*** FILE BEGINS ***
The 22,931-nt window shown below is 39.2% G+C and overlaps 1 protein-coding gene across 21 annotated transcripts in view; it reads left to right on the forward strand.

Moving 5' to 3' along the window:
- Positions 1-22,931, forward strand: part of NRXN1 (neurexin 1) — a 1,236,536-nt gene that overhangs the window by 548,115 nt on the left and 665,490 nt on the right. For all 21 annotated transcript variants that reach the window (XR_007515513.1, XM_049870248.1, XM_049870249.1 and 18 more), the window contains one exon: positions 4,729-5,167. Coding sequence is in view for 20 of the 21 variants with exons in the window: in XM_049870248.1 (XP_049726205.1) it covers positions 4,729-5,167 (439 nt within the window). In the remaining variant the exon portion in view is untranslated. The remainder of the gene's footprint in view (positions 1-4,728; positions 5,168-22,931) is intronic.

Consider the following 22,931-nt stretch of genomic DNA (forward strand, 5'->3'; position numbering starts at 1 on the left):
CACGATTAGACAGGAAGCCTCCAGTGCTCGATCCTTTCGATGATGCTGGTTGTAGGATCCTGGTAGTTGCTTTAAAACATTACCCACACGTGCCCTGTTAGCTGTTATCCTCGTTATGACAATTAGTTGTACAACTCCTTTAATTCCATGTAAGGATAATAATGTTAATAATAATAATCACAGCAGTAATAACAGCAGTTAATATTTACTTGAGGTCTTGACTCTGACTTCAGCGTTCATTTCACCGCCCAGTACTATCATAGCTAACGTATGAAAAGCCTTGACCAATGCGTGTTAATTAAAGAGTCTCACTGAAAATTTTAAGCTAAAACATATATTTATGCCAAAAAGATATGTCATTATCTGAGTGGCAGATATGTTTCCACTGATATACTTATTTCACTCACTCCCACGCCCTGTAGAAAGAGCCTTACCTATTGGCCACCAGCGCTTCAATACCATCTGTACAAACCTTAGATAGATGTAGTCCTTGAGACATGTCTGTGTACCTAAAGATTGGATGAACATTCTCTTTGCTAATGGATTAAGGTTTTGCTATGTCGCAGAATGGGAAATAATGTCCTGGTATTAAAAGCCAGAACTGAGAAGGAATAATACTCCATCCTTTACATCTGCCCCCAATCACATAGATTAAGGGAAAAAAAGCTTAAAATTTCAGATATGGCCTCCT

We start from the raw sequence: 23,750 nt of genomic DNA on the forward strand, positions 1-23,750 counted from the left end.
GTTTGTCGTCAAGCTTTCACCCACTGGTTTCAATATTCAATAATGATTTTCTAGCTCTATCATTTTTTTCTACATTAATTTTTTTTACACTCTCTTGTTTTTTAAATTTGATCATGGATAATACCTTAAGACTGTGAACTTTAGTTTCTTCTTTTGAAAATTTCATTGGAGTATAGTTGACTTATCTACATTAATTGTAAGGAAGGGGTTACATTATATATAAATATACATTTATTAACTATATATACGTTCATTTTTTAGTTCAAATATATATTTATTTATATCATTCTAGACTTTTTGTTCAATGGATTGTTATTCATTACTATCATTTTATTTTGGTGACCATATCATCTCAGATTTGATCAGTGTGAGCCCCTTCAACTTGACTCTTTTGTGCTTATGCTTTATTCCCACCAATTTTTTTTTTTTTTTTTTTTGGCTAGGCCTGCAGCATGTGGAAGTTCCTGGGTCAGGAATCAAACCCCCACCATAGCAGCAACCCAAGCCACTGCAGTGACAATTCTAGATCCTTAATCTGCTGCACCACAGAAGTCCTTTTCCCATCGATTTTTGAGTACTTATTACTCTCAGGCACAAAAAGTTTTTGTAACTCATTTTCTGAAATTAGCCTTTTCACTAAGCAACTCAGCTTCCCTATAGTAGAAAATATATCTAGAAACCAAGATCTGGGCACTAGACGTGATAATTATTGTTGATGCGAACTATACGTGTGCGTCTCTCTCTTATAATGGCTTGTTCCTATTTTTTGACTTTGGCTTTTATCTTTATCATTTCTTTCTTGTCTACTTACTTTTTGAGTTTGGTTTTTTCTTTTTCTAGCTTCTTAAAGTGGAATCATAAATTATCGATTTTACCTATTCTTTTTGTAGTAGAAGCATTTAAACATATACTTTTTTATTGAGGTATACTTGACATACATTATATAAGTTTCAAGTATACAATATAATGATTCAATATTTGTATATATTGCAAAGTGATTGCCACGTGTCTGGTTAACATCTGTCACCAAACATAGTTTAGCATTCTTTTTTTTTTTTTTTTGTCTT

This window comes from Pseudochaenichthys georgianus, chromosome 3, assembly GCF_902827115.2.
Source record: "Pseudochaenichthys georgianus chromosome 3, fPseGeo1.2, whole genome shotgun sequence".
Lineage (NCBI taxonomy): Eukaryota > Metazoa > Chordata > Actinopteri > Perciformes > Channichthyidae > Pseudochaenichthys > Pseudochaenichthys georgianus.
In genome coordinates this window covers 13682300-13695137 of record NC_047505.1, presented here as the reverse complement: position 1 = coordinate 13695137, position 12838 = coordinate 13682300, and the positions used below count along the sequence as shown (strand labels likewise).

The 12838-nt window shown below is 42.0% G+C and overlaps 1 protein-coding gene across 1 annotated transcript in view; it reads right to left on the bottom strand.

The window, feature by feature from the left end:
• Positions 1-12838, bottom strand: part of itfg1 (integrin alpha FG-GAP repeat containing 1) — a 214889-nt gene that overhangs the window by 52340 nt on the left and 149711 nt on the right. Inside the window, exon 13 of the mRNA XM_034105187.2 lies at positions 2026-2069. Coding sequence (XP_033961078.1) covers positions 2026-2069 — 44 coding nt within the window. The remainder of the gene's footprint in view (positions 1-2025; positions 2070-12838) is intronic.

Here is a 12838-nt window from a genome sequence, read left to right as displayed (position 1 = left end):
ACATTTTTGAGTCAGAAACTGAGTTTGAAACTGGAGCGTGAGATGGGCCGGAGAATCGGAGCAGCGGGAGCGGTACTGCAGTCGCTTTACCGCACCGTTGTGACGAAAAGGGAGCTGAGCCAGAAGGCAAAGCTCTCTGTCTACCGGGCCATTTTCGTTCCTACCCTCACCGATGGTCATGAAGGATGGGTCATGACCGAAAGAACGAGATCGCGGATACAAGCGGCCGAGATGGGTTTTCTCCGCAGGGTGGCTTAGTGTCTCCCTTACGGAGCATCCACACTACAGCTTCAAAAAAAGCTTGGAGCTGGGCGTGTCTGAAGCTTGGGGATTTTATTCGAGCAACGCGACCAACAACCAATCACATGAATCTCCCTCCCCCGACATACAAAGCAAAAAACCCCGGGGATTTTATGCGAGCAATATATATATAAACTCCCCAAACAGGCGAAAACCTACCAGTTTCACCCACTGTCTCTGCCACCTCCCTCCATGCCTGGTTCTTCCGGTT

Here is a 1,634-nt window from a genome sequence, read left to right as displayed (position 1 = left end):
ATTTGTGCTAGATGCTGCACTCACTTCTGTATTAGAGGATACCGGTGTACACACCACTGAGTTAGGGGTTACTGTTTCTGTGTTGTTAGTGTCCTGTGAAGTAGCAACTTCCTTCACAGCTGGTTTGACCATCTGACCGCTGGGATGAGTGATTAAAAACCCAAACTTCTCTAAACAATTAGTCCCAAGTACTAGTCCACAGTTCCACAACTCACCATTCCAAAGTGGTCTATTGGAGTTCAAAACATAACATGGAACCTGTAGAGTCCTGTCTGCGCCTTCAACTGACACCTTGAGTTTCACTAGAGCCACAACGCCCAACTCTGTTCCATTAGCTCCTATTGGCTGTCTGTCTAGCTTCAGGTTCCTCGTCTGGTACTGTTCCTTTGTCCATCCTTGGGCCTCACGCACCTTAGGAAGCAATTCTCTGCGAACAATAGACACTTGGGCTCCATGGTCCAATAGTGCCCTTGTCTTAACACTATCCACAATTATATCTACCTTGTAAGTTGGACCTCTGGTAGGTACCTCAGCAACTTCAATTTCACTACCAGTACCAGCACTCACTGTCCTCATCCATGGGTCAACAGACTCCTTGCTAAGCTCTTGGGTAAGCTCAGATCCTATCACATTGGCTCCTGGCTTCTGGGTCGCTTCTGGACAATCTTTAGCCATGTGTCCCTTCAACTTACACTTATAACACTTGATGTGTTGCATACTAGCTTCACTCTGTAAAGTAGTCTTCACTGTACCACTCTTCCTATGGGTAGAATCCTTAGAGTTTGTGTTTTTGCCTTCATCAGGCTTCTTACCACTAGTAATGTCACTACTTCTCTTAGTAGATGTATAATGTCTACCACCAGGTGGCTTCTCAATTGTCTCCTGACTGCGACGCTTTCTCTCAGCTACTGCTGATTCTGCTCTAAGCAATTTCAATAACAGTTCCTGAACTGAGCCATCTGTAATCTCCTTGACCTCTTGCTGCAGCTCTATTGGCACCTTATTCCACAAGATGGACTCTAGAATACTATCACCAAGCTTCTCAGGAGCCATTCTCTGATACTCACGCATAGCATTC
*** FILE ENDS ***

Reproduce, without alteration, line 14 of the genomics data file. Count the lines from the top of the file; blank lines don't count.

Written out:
• Positions 1-12838, bottom strand: part of itfg1 (integrin alpha FG-GAP repeat containing 1) — a 214889-nt gene that overhangs the window by 52340 nt on the left and 149711 nt on the right. Inside the window, exon 13 of the mRNA XM_034105187.2 lies at positions 2026-2069. Coding sequence (XP_033961078.1) covers positions 2026-2069 — 44 coding nt within the window. The remainder of the gene's footprint in view (positions 1-2025; positions 2070-12838) is intronic.